Puerto Rico’s drug manufacturing industry has no future unless utility costs and taxes are controlled, according to a regulatory expert.
The Caribbean island of Puerto Rico has seen manufacturing jobs fall by more than half in the last twenty years and is currently in a recession with an estimated debt of at least $70bn, the Washington Post reported.
In the last few weeks, Pfizer and Merck & Co. have independently announced plans to shutter operations on the island and - according to Senior Regulatory & Compliance Specialist at RQV Consulting, Rosario Quintero-Vives - if the Government does not react there may be more closures to come.
“If there's no real commitment to improve the industrial sector by controlling the utility costs, the taxes and allowing the private sector to grow without barriers,” she told in-Pharmatechnologist.com, “I don't see a future at all.”
The pharma industry has had a strong presence on the island since the mid-1970s due to the highly educated workforce and a series of tax allowances encouraging growth, but these key elements are losing their leverage, she continued.
“In the past 10 years we have been suffering massive migration of highly trained and educated professionals,” and, with budgets more and more going to paying utilities and taxes, “companies here are struggling to survive.”
Electricity costs have always been high, she said, but are now close to double that of the mainland US at over 29 cent per kilowatt hour (Forbes reported earlier this month), whilst tax incentives have decreased, and a recent 4% levy on offshore affiliates of manufacturing operations has recently been reintroduced.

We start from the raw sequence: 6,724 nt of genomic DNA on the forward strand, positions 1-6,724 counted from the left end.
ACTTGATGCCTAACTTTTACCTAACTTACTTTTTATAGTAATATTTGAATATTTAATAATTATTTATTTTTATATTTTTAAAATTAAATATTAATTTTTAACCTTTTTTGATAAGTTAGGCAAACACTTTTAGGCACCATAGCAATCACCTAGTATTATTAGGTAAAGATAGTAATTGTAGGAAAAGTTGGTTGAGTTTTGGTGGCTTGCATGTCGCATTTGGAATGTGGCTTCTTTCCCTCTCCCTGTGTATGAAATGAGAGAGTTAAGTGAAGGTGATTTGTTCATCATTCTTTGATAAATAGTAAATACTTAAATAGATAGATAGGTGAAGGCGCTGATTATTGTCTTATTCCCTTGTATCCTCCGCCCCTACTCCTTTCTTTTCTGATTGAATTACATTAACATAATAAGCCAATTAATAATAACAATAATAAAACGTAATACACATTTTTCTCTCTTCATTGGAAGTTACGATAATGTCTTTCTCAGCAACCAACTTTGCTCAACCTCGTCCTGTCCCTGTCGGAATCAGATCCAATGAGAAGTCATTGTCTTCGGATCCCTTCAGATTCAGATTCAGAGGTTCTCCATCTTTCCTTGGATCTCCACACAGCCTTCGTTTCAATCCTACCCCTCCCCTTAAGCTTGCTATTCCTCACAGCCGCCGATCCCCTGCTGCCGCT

All these factors are contributing to a “negative spiral that is driving all manufacturing out of the island,” she said, predicting unemployment to reach 40% in the next seven years as manufacturers pull-out of Puerto Rico in favour of locations with greater administrative support.
Despite their recent announcements, both Pfizer and Merck (known as MSD outside North America) told in-Pharmatechnologist.com they remained committed to the island for future manufacturing operations.
Countering the Costs
Puerto Rico’s Industrial Development Company (PRIDCO) told us despite the tax and utility rises, “securing the role of manufacturing is a supreme priority for the current administration.”
The excise tax was a necessary government measure to address the fiscal situation, Executive Director Antonio Medina Comas continued to tell us, and “PRIDCO has worked openly with companies to find different options that could help them compensate the effect of this tax.”
“Also, the current administration has set clear strategies and projects that should help us reduce the energy costs in the coming years, such as the natural gas diversification strategy,” Comas added.
The Government itself holds an optimistic view for the future, announcing in a recently released Economic Roadmap that it will defend its tradition Pharma base manufacturing whilst also pursuing “innovative opportunities" in biologics and generics.
Furthermore, Governor Alejandro Garcia Padilla remained confident in an interview with Bloomberg News that Puerto Rico is still an attractive place for pharma to invest in.
“Puerto Rico, per square mile, is the number one place in the world for the pharma industry,” he said, and currently the industry is “in expand mode.”